Remember "raising questions' is like "raising concerns": it doesn't mean the speaker has either a question or a concern; instead it means the speaker has an agenda. The Reuter's story continues:
Under existing international standards, the fees charged [on an inter-company basis] are supposed to be set using an "arm's length" approach, meaning one that replicates market-level values. In practice, fees are often skewed so that profits can be shifted into the low-tax country where the assets are located and out of higher tax countries. 
These practices are legal, but tax fairness activists and some less-developed countries are complaining about them.
Interesting subtext there. The story doesn't give any more detail about the public meeting but here is what the OECD says:
On 12-13 November a consultation, open to the public and press, will be held at the OECD in Paris. If you wish to attend, please contact TPConference@oecd.org.
Is not public and press redundant? No matter: the point is, this is part of the public consultation portion of the BEPS program.Here is a draft agenda in pdf, and it is fascinating in lineup of both topics and speakers--namely, only two are named right now and one of them has been a long time and trusted voice of business interests against corporate tax transparency, and purveyor of norm framing exercises at the OECD, namely, GE's Will Morris; the other is Michelle Levac, noted as one of the 50 biggest influences in tax by International Tax Review, owing to her role in leading Working Party 6 on transfer pricing. These two get bookend treatment, opening and closing the consultation. All the other speakers are TBD, so this is where the USCIB seeks to gain a foothold. Here is the outline so far:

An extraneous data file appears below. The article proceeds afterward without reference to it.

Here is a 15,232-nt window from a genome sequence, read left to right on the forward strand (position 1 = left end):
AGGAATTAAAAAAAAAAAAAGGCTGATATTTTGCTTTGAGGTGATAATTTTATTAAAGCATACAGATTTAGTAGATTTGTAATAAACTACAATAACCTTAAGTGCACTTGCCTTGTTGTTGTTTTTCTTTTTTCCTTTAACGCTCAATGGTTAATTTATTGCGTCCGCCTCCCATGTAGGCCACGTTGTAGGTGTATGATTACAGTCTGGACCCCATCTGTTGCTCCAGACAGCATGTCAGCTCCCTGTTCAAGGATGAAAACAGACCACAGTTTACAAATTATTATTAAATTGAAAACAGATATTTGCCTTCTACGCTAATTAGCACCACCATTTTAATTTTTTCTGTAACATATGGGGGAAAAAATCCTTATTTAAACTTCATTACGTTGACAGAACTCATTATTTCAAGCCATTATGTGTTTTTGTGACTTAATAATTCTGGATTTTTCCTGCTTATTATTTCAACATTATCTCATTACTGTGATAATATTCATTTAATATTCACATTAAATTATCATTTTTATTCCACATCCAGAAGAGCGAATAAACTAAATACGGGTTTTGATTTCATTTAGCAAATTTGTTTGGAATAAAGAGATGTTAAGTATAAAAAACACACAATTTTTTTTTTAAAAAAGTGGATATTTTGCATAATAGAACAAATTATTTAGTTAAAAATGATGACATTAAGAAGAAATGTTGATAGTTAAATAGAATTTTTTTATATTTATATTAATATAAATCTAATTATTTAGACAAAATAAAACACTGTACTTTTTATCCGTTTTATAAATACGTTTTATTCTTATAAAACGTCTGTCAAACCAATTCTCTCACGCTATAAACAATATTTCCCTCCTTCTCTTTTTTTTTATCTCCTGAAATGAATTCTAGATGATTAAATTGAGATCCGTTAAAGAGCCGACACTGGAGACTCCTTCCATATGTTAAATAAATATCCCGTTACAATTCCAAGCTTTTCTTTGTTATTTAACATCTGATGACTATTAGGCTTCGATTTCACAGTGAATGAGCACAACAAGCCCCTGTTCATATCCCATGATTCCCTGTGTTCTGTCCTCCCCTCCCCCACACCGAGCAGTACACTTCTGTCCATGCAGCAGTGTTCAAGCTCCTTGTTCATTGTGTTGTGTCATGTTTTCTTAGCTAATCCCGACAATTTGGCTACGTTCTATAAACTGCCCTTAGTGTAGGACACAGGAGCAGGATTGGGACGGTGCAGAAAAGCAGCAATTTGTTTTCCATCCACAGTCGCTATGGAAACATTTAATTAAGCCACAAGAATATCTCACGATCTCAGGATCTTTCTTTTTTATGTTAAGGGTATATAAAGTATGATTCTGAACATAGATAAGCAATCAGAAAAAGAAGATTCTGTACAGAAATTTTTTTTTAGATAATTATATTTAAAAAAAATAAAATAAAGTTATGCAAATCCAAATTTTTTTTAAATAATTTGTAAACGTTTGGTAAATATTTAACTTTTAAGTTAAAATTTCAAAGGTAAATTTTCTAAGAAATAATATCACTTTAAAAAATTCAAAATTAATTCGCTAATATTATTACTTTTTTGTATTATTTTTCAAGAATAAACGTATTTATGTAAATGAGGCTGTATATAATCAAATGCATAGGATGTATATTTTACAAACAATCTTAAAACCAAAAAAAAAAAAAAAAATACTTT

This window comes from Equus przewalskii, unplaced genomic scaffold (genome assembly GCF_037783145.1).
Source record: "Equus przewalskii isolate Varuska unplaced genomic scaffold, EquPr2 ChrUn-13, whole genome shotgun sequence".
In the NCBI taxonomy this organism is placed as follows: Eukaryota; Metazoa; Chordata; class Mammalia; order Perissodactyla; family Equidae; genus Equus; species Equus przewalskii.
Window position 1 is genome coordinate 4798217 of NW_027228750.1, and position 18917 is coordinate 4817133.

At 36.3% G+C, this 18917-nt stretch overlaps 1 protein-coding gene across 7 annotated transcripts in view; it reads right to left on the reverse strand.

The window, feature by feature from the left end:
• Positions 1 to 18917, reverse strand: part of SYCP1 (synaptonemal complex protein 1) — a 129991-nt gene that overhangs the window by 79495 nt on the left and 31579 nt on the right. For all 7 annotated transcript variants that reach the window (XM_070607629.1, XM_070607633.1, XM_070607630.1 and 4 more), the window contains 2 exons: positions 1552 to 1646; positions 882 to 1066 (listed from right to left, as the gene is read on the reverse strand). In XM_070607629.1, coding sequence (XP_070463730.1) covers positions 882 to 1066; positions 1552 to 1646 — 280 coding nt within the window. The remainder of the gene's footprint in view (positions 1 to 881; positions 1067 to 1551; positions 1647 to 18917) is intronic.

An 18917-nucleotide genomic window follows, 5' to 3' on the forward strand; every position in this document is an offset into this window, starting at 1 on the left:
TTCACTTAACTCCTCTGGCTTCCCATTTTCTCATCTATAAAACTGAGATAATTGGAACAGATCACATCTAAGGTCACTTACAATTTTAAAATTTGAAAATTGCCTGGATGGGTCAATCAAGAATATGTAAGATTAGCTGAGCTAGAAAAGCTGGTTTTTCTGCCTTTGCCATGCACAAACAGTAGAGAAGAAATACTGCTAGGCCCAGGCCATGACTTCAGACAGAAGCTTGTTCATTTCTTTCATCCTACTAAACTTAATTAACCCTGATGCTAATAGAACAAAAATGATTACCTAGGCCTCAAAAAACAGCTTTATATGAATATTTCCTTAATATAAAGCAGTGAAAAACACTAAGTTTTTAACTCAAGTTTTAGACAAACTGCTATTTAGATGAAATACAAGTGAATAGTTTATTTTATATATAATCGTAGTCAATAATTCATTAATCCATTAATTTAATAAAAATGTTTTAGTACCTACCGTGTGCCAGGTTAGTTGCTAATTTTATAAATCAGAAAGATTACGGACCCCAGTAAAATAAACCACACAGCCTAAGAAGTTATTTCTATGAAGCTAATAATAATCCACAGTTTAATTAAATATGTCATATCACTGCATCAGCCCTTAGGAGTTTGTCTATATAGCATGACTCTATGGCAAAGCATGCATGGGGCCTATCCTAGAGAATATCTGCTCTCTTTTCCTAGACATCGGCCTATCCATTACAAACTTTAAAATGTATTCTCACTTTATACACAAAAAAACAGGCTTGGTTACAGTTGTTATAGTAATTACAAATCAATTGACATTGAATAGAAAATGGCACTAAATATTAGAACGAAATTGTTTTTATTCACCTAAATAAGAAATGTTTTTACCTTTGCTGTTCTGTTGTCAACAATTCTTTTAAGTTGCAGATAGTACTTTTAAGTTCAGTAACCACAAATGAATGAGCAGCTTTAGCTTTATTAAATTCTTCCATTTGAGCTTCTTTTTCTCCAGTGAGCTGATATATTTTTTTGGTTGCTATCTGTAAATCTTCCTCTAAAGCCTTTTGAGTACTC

Programme  Public Consultation on Transfer Pricing Matters  12-13 November 2013  OECD Conference Centre  2 Rue André Pascal, Paris 16th, France  Tuesday 12 November  08:30-09:30 Registration   09:30-09:50 Opening remarks and Ground Rules    Speakers:
Michelle LEVAC, Chair of Working Party No. 6
William MORRIS, BIAC   09:50-11:15 I:  Implementing country-by-country reporting  The BEPS Action Plan directs the OECD to develop and implement a system of country-by-country reporting to tax authorities of high level MNE group financial information.  A large number of questions arise in connection with implementing such a system.  These include:  (i) what information should be reported; (ii) at what time should that information be reported; (iii) to whom should such information be reported; and (iv) how should such information be shared among relevant governments, taking into consideration concerns regarding non-cooperative governments, incomplete treaty information exchange obligations, and the need to protect confidential taxpayer information.
Speakers: to be announced
1.  Information to be reported
2.  Information to be reported